Photo to Black Lives Matter placard at protest in London Photo by James Eades

As an organisation focused on achieving equality and celebrating diversity in the context of improving health and wellbeing for all, METRO was awaiting the publication of the report from the Commission for Race and Ethnic Disparities (CRED) on 31st March expectantly. We share the disappointment and distress felt by many other organisations about the missed opportunity for this Commission to build on the momentum of the Black Lives Matter movement and to address the structural and systemic causes of the health inequities and broader inequalities exposed by COVID-19.  

We do not concur with the Commission’s view that the voices amplified in Britain’s Black Lives Matter debates and the public critique of COVID-19's disproportionate impact to be ‘pessimistic narratives’ (p. 30). These are urgent debates about what is equitable and inequitable in terms of health and other issues of discrimination and racism relating to both institutional and systemic problems to be solved by working with both BAME-led organisations, the communities they represent, and their allies such as this charity.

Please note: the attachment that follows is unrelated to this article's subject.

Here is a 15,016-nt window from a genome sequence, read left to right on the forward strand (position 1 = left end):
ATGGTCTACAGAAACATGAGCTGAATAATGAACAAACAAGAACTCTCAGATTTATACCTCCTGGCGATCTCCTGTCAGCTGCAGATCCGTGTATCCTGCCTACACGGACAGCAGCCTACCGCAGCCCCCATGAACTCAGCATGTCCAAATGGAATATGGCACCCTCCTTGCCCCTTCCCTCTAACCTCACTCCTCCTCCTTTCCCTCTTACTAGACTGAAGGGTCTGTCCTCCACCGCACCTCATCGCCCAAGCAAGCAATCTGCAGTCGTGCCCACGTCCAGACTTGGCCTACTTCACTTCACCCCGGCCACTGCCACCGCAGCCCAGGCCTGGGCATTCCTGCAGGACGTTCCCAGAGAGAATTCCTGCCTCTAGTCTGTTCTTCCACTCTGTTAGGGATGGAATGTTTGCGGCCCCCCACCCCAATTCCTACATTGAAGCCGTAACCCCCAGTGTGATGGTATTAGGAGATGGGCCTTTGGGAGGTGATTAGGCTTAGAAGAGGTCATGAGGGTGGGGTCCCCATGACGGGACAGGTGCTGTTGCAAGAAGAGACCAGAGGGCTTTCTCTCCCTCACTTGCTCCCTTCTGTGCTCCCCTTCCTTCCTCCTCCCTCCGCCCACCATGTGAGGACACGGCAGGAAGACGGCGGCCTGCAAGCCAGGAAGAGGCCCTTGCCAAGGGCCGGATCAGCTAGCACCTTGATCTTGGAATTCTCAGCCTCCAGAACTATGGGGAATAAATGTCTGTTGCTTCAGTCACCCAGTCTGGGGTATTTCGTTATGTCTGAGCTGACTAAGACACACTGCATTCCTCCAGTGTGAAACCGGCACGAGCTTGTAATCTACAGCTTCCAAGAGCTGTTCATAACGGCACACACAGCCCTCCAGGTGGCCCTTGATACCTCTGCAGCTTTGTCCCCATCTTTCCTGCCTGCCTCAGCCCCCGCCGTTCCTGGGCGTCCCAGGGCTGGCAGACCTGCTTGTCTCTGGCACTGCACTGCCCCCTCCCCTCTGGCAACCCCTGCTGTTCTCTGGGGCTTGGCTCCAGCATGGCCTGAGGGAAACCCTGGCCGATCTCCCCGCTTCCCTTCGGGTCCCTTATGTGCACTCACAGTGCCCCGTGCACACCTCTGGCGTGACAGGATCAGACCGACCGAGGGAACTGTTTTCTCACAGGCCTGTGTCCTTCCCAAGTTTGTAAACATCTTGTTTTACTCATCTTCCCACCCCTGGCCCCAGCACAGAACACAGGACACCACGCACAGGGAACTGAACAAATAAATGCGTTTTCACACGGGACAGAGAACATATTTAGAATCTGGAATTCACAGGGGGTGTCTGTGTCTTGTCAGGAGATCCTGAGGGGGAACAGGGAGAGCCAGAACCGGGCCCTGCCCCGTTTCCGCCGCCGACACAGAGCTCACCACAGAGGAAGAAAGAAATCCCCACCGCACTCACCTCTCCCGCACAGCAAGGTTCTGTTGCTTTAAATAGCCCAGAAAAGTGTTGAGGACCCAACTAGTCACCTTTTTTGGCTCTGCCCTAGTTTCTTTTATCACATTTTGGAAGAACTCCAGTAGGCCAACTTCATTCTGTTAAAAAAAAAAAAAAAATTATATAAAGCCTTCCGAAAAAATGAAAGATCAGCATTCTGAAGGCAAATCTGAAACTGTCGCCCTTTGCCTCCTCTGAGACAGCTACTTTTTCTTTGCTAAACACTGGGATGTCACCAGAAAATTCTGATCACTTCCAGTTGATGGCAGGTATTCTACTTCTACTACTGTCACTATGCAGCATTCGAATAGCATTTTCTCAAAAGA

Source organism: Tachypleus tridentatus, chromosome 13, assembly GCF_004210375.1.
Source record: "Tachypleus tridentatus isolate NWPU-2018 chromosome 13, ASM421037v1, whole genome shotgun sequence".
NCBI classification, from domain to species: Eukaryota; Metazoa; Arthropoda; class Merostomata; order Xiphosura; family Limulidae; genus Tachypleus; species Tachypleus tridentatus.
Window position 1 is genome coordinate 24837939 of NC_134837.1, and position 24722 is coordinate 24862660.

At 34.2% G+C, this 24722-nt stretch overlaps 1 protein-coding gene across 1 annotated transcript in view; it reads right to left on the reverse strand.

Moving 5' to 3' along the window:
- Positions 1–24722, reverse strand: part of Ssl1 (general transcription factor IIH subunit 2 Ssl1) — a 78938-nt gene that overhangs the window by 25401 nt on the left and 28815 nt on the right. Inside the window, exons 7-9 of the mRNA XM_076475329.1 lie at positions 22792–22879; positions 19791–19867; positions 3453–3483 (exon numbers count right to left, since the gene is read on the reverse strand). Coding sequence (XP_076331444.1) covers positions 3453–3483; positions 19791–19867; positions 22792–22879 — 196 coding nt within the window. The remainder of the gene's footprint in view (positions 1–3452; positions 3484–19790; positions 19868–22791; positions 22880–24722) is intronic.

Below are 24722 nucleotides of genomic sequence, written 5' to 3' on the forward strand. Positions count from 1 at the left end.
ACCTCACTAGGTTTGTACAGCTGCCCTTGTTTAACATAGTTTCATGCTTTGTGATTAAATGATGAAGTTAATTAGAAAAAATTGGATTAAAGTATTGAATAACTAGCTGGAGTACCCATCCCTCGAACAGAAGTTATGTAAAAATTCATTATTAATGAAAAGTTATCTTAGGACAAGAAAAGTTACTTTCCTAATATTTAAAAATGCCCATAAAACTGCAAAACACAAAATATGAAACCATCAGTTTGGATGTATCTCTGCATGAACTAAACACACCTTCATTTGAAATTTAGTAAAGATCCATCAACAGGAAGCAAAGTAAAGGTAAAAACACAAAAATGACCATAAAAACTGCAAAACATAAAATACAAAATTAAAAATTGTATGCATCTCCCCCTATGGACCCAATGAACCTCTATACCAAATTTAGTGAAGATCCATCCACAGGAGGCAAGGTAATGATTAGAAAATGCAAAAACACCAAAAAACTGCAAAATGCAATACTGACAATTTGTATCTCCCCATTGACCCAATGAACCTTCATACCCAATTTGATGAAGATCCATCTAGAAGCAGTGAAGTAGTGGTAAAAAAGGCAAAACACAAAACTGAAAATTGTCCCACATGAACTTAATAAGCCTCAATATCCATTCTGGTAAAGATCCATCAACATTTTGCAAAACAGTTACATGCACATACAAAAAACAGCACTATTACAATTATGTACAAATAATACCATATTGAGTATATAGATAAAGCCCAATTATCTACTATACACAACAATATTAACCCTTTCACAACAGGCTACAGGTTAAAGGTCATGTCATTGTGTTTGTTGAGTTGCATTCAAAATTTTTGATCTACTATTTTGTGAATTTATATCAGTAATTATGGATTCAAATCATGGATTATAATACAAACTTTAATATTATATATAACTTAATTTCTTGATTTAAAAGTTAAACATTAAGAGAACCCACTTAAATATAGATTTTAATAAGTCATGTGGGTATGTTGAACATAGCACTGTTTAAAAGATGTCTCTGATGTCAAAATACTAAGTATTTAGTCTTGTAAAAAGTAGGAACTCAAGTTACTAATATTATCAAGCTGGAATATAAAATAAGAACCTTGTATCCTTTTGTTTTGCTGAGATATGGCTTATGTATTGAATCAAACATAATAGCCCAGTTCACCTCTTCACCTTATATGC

Our CEO, Dr Greg Ussher, said:  

“The exposure of these vital issues during 2020 to 2021 has led us to scrutinise our own race equity and equalities within our staff and services and we will continue to do so within the context of our Race Equality Action Plan. In these terms METRO recognises its own role in terms of specific recommendations in this Report such as to ‘advance fairness in the workplace’ and debating terminology such as BAME.  

“Our rejection of the overarching framework for this report, regardless of the potential merits of specific recommendations, has prompted me to sign a letter from the Runnymede Trust to the Prime Minster requesting that he ‘repudiate the Commission’s findings immediately and withdraw its report’, and we concur with the Trust’s stance on this issue as well as many other aspects of the Report: 

“‘Disingenuous claims, including the Commission’s assertion that its research found no evidence of institutional racism in the UK, have provoked public incredulity and national indignation. The danger is that a report so lacking in credibility will be left to circulate and take us back to the ‘colour bar’ of the 1960s.’” 

The full report is available on

Photo by James Eades